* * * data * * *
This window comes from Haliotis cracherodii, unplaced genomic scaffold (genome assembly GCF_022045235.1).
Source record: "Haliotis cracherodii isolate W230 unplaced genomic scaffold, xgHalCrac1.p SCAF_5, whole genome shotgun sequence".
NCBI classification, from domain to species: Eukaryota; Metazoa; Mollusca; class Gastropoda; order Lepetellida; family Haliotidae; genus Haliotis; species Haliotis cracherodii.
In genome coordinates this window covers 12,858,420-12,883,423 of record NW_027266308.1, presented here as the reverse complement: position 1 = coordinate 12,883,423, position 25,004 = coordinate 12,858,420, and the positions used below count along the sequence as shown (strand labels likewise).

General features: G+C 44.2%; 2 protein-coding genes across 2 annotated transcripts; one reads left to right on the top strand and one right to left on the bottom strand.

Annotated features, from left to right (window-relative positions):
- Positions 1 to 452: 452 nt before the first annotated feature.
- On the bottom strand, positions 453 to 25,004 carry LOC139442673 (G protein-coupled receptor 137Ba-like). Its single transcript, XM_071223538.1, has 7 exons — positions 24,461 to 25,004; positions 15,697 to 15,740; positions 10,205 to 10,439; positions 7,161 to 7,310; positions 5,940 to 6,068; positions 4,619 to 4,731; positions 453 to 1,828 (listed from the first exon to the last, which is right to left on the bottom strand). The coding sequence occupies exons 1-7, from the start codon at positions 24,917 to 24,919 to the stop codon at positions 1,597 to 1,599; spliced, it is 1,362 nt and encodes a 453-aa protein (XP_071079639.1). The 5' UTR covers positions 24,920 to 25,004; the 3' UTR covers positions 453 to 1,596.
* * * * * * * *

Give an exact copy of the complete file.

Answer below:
This window comes from Haliotis cracherodii, unplaced genomic scaffold (genome assembly GCF_022045235.1).
Source record: "Haliotis cracherodii isolate W230 unplaced genomic scaffold, xgHalCrac1.p SCAF_5, whole genome shotgun sequence".
NCBI classification, from domain to species: Eukaryota; Metazoa; Mollusca; class Gastropoda; order Lepetellida; family Haliotidae; genus Haliotis; species Haliotis cracherodii.
In genome coordinates this window covers 12,858,420-12,883,423 of record NW_027266308.1, presented here as the reverse complement: position 1 = coordinate 12,883,423, position 25,004 = coordinate 12,858,420, and the positions used below count along the sequence as shown (strand labels likewise).

General features: G+C 44.2%; 2 protein-coding genes across 2 annotated transcripts; one reads left to right on the top strand and one right to left on the bottom strand.

Annotated features, from left to right (window-relative positions):
- Positions 1 to 452: 452 nt before the first annotated feature.
- On the bottom strand, positions 453 to 25,004 carry LOC139442673 (G protein-coupled receptor 137Ba-like). Its single transcript, XM_071223538.1, has 7 exons — positions 24,461 to 25,004; positions 15,697 to 15,740; positions 10,205 to 10,439; positions 7,161 to 7,310; positions 5,940 to 6,068; positions 4,619 to 4,731; positions 453 to 1,828 (listed from the first exon to the last, which is right to left on the bottom strand). The coding sequence occupies exons 1-7, from the start codon at positions 24,917 to 24,919 to the stop codon at positions 1,597 to 1,599; spliced, it is 1,362 nt and encodes a 453-aa protein (XP_071079639.1). The 5' UTR covers positions 24,920 to 25,004; the 3' UTR covers positions 453 to 1,596.